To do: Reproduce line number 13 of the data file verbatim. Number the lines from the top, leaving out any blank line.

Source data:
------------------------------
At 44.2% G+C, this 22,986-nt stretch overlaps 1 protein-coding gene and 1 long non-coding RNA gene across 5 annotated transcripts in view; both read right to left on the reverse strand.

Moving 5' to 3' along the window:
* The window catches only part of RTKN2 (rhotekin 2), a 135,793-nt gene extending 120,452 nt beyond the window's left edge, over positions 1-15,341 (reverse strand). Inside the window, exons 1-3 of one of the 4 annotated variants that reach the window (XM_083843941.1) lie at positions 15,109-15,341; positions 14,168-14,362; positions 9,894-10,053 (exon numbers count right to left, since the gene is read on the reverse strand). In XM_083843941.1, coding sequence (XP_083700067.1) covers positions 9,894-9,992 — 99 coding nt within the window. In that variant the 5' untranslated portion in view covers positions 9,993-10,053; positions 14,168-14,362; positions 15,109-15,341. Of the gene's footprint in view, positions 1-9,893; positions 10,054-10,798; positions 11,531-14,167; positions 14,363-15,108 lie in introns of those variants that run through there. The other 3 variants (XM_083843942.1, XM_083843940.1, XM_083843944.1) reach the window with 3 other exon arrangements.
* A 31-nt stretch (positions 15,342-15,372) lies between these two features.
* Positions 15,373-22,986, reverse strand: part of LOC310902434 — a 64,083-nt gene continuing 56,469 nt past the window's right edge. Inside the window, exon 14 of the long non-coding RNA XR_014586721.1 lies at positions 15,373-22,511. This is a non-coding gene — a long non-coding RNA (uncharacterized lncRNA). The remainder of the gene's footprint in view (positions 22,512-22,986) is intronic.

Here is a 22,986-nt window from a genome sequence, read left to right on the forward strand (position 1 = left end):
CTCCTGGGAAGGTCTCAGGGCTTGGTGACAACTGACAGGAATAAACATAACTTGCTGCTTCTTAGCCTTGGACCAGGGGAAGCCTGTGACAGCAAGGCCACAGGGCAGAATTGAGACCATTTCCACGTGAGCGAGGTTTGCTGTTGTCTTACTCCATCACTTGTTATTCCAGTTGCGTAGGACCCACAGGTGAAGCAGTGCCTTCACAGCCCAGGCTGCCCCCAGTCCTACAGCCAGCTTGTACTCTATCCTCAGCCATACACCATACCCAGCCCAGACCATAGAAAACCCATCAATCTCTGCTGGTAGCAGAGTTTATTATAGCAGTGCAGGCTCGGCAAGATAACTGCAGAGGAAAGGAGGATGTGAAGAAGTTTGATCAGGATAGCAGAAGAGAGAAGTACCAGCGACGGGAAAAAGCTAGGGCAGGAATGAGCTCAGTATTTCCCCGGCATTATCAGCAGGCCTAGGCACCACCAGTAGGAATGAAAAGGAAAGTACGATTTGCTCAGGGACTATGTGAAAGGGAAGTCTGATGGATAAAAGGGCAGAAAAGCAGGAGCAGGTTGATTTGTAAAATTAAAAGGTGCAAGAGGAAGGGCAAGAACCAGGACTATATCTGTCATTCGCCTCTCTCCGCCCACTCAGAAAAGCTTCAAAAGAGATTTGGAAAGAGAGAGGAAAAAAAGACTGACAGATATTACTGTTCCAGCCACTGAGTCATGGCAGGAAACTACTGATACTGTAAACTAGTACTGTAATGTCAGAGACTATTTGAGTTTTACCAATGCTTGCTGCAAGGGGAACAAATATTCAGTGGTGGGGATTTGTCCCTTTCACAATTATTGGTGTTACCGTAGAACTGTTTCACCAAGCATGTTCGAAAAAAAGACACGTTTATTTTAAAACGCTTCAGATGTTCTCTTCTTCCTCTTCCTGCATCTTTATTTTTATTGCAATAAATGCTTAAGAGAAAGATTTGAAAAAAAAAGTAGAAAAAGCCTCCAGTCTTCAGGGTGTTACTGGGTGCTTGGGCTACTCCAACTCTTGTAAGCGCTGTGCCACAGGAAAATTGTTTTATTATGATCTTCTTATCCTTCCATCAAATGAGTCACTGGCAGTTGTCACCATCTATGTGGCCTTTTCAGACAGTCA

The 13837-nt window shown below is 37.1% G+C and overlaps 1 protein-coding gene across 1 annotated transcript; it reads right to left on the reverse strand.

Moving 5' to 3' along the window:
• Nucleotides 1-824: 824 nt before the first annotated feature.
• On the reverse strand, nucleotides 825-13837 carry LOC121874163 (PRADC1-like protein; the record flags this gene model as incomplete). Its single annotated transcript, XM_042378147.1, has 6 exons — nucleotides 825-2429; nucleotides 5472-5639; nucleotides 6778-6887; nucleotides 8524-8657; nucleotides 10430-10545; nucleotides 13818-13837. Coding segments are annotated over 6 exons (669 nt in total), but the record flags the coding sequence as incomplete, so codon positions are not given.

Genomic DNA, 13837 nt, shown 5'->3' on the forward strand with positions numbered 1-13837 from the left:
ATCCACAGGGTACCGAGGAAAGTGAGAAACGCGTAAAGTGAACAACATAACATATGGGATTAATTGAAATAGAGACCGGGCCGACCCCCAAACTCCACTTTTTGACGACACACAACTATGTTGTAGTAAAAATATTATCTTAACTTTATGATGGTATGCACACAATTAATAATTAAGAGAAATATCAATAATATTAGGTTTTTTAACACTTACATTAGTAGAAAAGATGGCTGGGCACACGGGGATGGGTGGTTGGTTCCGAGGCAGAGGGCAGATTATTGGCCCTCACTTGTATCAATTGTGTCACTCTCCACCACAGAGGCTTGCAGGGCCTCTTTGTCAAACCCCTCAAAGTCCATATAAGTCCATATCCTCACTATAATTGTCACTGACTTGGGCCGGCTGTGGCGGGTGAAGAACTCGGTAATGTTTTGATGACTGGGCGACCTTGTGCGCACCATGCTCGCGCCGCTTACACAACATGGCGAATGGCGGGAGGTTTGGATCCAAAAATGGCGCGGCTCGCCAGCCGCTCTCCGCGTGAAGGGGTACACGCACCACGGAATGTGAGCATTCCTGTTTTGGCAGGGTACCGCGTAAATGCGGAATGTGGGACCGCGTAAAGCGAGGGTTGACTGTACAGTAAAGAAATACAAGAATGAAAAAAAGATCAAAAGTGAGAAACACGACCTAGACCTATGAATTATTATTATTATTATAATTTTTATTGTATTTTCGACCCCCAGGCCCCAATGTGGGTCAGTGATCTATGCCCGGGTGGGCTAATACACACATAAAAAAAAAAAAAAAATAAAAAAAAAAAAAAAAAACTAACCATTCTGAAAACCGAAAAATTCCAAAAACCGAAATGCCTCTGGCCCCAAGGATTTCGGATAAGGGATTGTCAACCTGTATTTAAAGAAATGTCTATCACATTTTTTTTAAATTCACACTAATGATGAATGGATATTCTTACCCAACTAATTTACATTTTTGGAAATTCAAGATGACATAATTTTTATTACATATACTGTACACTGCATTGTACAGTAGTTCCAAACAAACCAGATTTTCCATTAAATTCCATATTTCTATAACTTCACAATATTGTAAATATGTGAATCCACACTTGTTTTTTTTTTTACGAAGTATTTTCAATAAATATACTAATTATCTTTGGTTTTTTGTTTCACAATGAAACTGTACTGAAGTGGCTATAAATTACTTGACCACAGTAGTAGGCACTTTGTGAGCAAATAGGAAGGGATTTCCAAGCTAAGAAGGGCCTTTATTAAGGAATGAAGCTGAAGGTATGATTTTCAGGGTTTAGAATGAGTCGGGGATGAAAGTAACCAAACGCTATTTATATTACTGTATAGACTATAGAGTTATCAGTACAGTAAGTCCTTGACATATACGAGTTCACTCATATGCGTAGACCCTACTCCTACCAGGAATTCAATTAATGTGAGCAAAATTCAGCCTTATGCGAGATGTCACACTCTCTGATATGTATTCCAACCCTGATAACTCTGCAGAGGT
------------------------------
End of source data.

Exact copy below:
ATCCACAGGGTACCGAGGAAAGTGAGAAACGCGTAAAGTGAACAACATAACATATGGGATTAATTGAAATAGAGACCGGGCCGACCCCCAAACTCCACTTTTTGACGACACACAACTATGTTGTAGTAAAAATATTATCTTAACTTTATGATGGTATGCACACAATTAATAATTAAGAGAAATATCAATAATATTAGGTTTTTTAACACTTACATTAGTAGAAAAGATGGCTGGGCACACGGGGATGGGTGGTTGGTTCCGAGGCAGAGGGCAGATTATTGGCCCTCACTTGTATCAATTGTGTCACTCTCCACCACAGAGGCTTGCAGGGCCTCTTTGTCAAACCCCTCAAAGTCCATATAAGTCCATATCCTCACTATAATTGTCACTGACTTGGGCCGGCTGTGGCGGGTGAAGAACTCGGTAATGTTTTGATGACTGGGCGACCTTGTGCGCACCATGCTCGCGCCGCTTACACAACATGGCGAATGGCGGGAGGTTTGGATCCAAAAATGGCGCGGCTCGCCAGCCGCTCTCCGCGTGAAGGGGTACACGCACCACGGAATGTGAGCATTCCTGTTTTGGCAGGGTACCGCGTAAATGCGGAATGTGGGACCGCGTAAAGCGAGGGTTGACTGTACAGTAAAGAAATACAAGAATGAAAAAAAGATCAAAAGTGAGAAACACGACCTAGACCTATGAATTATTATTATTATTATAATTTTTATTGTATTTTCGACCCCCAGGCCCCAATGTGGGTCAGTGATCTATGCCCGGGTGGGCTAATACACACATAAAAAAAAAAAAAAAATAAAAAAAAAAAAAAAAAACTAACCATTCTGAAAACCGAAAAATTCCAAAAACCGAAATGCCTCTGGCCCCAAGGATTTCGGATAAGGGATTGTCAACCTGTATTTAAAGAAATGTCTATCACATTTTTTTTAAATTCACACTAATGATGAATGGATATTCTTACCCAACTAATTTACATTTTTGGAAATTCAAGATGACATAATTTTTATTACATATACTGTACACTGCATTGTACAGTAGTTCCAAACAAACCAGATTTTCCATTAAATTCCATATTTCTATAACTTCACAATATTGTAAATATGTGAATCCACACTTGTTTTTTTTTTTACGAAGTATTTTCAATAAATATACTAATTATCTTTGGTTTTTTGTTTCACAATGAAACTGTACTGAAGTGGCTATAAATTACTTGACCACAGTAGTAGGCACTTTGTGAGCAAATAGGAAGGGATTTCCAAGCTAAGAAGGGCCTTTATTAAGGAATGAAGCTGAAGGTATGATTTTCAGGGTTTAGAATGAGTCGGGGATGAAAGTAACCAAACGCTATTTATATTACTGTATAGACTATAGAGTTATCAGTACAGTAAGTCCTTGACATATACGAGTTCACTCATATGCGTAGACCCTACTCCTACCAGGAATTCAATTAATGTGAGCAAAATTCAGCCTTATGCGAGATGTCACACTCTCTGATATGTATTCCAACCCTGATAACTCTGCAGAGGT